There’s a Korean saying that goes “Chop 10 times, and there isn’t a tree that won’t fall over.” Sometimes that number goes up to 100, but the underlying point—fundamental to courtship in South Korea—is one of persistence. Women are expected to play hard to get until a man proves he’s worth her time and her heart. The first rejection hardly ever means “no”; it just means you have to work harder and she will eventually come around.
When it comes to the world of work, a similar mentality of “Keep at it till you make it” is often fueled by the hierarchical nature, albeit in sharply different ways and degrees, of both North and South Korean society—orders from the top must be followed. Failure, or declaring something impossible before trying, is never an option.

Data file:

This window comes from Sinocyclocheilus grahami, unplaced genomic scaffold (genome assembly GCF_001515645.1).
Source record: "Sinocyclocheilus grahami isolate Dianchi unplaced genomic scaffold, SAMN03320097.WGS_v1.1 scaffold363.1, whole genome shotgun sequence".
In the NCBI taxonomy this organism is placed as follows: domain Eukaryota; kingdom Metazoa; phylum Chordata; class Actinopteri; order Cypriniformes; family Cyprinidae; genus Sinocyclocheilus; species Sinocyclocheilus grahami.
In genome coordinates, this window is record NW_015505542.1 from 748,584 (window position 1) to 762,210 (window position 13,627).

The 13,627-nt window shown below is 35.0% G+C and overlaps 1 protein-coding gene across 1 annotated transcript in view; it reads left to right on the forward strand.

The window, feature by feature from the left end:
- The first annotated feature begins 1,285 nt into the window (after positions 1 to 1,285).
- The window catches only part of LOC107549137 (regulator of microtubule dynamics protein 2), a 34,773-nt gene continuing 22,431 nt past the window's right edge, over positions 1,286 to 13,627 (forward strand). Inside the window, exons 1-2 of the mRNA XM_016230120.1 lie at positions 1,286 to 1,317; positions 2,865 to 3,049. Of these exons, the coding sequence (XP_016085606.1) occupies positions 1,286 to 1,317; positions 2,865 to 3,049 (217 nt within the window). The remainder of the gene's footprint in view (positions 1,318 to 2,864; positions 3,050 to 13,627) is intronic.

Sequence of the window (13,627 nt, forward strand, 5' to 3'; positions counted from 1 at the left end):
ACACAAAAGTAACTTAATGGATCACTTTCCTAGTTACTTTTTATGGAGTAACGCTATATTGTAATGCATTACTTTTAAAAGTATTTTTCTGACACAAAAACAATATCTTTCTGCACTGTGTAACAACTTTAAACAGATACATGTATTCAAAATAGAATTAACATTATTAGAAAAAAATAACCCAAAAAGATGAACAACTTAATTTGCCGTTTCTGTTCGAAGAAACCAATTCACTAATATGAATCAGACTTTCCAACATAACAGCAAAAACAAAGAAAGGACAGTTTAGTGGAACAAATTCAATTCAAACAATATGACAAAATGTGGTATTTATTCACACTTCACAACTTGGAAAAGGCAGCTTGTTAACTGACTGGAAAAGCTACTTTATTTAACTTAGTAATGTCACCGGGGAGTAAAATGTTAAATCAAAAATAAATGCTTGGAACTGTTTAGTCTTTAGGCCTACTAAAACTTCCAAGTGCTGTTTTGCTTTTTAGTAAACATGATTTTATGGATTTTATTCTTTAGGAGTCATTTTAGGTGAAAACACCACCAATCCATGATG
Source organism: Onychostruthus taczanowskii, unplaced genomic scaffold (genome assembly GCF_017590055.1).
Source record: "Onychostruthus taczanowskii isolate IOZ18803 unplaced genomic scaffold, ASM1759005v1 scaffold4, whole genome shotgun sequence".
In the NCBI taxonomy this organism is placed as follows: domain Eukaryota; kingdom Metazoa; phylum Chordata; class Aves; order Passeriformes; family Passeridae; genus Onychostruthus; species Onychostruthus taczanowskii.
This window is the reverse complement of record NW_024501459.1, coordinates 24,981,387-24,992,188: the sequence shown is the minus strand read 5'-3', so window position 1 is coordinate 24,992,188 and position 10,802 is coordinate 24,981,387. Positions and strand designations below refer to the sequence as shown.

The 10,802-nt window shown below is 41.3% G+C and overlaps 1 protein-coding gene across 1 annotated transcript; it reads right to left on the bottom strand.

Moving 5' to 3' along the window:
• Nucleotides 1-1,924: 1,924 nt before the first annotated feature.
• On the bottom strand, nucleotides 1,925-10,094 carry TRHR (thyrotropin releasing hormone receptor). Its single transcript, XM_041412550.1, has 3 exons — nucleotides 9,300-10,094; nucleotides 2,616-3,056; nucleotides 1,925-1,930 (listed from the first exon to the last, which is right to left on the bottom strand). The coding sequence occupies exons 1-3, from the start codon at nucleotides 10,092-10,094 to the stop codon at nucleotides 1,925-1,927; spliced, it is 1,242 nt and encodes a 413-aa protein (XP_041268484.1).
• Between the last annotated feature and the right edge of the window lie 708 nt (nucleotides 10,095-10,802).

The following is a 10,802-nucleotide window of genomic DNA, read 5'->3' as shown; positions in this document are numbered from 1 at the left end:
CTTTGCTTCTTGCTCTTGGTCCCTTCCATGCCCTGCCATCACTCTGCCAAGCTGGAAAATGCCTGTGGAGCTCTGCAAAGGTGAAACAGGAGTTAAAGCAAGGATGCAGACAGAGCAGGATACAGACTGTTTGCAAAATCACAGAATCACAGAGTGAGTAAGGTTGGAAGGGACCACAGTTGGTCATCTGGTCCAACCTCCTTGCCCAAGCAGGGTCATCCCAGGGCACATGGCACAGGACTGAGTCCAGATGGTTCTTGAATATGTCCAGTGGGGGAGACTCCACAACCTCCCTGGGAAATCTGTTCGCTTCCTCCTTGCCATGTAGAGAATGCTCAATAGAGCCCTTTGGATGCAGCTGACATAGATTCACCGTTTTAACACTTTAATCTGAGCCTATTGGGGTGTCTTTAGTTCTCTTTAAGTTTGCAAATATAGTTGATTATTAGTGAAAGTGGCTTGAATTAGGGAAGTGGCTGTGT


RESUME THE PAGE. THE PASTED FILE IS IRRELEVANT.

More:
Perhaps this philosophy was Kim Jong Un’s guiding star during his February summit with President Donald Trump in Hanoi. At the time, the North Korean leader refused to budge on his offer that Pyongyang would dismantle its Yongbyon nuclear complex in exchange for key sanctions relief, and appeared to have no Plan B when Trump rejected that bargain. Perhaps he was of the belief that persistence would prevail. (Or perhaps it was just the good old-fashioned “salami slicing” tactics common in North Korean negotiations.)
Read the full article in The Atlantic.
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